My Semi-DIY BluePrint Juice Cleanse, Part 1: Getting Started

Wednesday, July 3, 2013

A few weeks ago, I decided to finally give the BluePrint Juice Cleanse a try. Having tried the Clean Cleanse twice in the past two years, I wanted to see how my body would respond differently to an all-juice cleanse versus the Clean Cleanse which allowed me to have one meal a day.

I actually wrote about my thoughts on The Clean Program vs Master Cleanse and Blueprint Cleanse a year ago, so it was interesting to see how my initial thoughts on the different cleanses played out.

There were two main cons that I thought about the BluePrint Cleanse: 1) I would just be so hungry that I couldn't do just juice for 3 days and 2) the cleanse was expensive, it cost $185 for 3 days of juices.  Here's how I worked to fix these two issues:

Suffering. Since misery loves company, I recruited 3 coworkers to try it with me so that I would have a bit more of a support system as I was suffering. I told them I would organize it and be their cleanse leader, all they had to do was do it with me. Looking back, this was a great idea, doing this with friends made it 10x more enjoyable.

Cost. First, I contemplated going a completely DIY route since it seemed pretty easy to make the juices, all we had to do was use the juicer at work to make our juices every day. However, as I thought more about the logistics of it, I realized that it was a bad idea. How was I going to make 4-5 different kinds of juices and transport it to the office for my coworkers to enjoy?

As an alternative, I decided to channel my inner Sandra Lee and go the semi homemade route.


Semi-DIY BluePrint Cleanse

The BluePrint Cleanse has gained a lot of traction since I first wrote about it a year ago. Recently, the juice cleanse franchise has expanded to numerous grocery stores selling individual juices from the cleanse. I've seen it at all the Whole Foods and Fairway in Manhattan, so I can only imagine it spreading. 

Being able to buy just a few juices and not the others from BluePrint was a great way for me to save some money. I knew that there were 3 different "levels" of the BluePrint Cleanse, the Renovation, Foundation and Excavation. The main difference between the three is the amount of green juice you drink. 

Renovation (top): 2 Green Juices, PAM (Pineapple, Apple & Mint), Spicy Lemonade, CAB (Carrot, Apple & Beet), and Cashew Milk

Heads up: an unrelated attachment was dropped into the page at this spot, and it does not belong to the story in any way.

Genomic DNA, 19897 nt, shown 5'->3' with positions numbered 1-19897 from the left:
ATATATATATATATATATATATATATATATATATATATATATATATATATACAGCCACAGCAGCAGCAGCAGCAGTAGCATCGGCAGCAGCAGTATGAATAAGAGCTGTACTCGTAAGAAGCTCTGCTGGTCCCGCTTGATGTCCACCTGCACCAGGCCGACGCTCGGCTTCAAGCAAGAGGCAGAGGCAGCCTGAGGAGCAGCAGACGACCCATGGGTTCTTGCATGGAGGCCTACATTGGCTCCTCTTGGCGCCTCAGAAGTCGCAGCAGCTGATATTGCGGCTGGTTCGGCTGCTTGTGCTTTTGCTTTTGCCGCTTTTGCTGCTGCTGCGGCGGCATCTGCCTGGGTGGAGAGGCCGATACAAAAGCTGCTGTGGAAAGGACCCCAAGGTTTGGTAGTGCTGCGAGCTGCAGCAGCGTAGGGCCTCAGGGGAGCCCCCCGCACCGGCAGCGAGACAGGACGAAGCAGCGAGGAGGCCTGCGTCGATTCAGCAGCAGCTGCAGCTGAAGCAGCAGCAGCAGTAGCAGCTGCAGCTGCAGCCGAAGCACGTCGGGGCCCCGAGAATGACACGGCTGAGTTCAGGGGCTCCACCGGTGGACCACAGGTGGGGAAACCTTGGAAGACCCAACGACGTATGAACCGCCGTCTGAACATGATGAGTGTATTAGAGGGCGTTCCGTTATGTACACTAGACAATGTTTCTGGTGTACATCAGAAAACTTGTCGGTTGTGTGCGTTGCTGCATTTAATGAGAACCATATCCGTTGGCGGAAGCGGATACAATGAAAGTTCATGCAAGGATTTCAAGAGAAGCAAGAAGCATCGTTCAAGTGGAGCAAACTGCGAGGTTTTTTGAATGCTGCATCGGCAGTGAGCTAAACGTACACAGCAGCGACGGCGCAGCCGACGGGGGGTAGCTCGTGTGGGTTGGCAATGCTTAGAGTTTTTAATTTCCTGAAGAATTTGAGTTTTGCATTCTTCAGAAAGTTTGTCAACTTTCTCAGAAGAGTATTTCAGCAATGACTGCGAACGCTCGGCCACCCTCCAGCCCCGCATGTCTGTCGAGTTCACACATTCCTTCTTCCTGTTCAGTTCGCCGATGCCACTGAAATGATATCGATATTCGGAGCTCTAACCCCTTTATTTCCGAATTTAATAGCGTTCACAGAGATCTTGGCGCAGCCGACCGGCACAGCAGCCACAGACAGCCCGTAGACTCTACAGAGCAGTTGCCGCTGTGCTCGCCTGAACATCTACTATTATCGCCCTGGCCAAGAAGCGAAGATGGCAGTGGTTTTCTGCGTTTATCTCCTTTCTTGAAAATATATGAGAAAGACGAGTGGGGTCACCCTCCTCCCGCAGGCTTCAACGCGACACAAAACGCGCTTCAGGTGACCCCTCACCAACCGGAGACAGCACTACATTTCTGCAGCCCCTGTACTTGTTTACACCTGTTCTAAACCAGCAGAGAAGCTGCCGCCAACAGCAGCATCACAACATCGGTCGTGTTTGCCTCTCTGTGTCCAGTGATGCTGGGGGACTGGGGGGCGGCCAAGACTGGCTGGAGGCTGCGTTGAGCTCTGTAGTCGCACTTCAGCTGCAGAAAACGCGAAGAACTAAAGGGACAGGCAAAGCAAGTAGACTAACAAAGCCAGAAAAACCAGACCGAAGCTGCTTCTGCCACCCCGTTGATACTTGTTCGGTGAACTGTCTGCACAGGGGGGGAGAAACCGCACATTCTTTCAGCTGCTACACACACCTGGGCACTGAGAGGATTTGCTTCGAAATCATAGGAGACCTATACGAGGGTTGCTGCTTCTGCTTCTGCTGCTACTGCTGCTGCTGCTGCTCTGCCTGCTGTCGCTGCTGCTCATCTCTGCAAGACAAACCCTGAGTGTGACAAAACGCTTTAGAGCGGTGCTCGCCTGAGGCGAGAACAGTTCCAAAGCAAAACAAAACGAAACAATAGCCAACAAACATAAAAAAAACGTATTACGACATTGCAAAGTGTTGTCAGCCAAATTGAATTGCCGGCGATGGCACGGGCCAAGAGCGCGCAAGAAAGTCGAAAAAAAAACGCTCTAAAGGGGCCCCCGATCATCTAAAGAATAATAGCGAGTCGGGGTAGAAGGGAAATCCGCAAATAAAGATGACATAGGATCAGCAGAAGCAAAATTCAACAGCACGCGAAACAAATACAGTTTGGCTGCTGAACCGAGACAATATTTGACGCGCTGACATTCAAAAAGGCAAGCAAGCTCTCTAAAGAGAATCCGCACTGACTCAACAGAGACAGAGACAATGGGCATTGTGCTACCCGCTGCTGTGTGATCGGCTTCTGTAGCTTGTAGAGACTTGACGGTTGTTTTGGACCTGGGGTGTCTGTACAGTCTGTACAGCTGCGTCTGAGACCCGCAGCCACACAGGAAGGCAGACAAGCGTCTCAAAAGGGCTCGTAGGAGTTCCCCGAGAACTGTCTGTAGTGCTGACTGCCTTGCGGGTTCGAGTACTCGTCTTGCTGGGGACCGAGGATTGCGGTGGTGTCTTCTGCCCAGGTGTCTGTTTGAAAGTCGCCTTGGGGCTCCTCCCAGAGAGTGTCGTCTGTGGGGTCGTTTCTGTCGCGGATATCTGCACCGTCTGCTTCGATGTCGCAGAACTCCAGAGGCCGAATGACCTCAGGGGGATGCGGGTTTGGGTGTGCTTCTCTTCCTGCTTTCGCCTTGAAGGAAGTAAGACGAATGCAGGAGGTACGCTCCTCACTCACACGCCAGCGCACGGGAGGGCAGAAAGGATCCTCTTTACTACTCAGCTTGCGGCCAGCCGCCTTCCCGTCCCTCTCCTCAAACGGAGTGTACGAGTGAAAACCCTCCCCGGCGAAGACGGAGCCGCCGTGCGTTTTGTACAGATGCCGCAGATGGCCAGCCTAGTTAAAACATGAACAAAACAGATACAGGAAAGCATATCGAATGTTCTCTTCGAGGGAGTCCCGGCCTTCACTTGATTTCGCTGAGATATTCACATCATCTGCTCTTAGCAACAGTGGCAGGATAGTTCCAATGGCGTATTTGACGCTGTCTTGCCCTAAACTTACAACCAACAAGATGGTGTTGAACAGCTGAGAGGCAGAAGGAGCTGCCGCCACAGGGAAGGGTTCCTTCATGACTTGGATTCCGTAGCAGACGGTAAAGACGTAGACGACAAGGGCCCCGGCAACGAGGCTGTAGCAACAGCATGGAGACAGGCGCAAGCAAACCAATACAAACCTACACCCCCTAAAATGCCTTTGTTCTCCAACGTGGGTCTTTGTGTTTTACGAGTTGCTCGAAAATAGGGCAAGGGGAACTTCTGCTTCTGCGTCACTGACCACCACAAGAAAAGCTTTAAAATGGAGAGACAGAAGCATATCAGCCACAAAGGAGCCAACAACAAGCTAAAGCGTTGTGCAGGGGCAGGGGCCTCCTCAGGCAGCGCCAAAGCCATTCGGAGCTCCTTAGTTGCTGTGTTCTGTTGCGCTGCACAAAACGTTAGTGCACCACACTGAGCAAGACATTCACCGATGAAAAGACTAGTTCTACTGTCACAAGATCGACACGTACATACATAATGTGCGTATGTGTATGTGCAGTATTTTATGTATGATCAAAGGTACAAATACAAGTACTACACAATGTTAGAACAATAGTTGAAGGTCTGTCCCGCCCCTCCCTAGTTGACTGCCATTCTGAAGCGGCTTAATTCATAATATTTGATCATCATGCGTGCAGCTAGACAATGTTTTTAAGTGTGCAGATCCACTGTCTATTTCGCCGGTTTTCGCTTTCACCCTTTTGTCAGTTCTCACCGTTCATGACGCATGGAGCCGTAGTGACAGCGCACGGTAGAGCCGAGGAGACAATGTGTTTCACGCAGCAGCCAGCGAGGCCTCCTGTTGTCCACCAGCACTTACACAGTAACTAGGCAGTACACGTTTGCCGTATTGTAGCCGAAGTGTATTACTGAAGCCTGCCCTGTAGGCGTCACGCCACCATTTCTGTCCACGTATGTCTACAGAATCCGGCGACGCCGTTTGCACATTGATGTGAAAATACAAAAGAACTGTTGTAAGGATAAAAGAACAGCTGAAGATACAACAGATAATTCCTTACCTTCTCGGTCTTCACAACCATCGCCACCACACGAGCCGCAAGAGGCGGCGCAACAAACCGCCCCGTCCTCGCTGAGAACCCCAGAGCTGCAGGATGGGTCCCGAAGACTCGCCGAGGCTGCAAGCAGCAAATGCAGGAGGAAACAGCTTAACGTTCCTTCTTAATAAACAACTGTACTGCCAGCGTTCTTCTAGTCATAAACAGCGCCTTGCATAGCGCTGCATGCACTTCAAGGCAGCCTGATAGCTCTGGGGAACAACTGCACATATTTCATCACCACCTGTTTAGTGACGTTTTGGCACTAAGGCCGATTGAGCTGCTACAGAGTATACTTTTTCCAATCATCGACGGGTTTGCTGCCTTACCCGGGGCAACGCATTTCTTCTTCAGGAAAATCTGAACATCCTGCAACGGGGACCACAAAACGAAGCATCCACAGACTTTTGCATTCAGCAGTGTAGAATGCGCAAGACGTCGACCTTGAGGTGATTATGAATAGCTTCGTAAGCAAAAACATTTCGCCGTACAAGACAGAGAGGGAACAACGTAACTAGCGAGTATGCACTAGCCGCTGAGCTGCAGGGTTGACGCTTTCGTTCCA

Foundation (middle): 3 Green Juices with PAM, Spicy Lemonade, and Cashew Milk
Excavation (bottom): 4 Greens Juice, Spicy Lemonade, and Cashew Milk

See a pattern here? For someone newer to juicing, BluePrint makes it so you drink a good variety of juices, and for a true "Excavation" as they call it, it's green juice all the way! Knowing this, the Semi-DIY BluePrint Cleanse strategy for me was clear, make green juice and buy the rest. That way, we could "make" the green juice in bulk, and leave the variety to the folks at BluePrint/Fresh Direct.

Pro-tip: If you've never ordered from Fresh Direct before, you can actually save $50 on your first order and get BluePrint Juice delivered to your door by using my referral link! Delivery is only available in certain New York neighborhoods. To check if they deliver to you, check this list. Also wait until the juices go on sale as it seems to pretty often!


My Juice Delivery for 4 people through 4 days

So now we got the other juices covered, let's talk a little bit about making the green juice. Full disclosure, my coworkers and I are very lucky people because we actually have free green juice available to us every day at work. As a result, we just had to buy the 3 days of the other juices and get green juice from work.

Out of curiosity, I bought a green juice from BluePrint to see what their flavors were like. I found their version of green juice to be overly sweet (it has 25g of sugar, which equals about 2 full tablespoons!) and preferred the green juice served at work.

The green juice at work includes: 1 cucumber, 3-4 huge leaves of chard, 1 apple, 3 stems of celery. What I did miss from the juice was the taste of lemon and ginger, so if I had to make my own, I would definitely add that to the mix.

If you're looking for a recipe for Green Juice, I highly recommend this blog post I found talking about making Green Juice in a blender. Let's say if I did indeed make the green juice myself, I would estimate this Semi-DIY cleanse at around $110 - $20 for the veggies and another $90 for the juice itself. If you were trying to save more money on the cleanse, I would rank the Cashew Milk as the next one to make yourself because each bottle actually costs $12. Check out the recipe here.

In my next post, I'll share with you my actual experience of doing the cleanse and how I felt on it. Check out Part 2 of this series: Life on the BluePrint Juice Cleanse.

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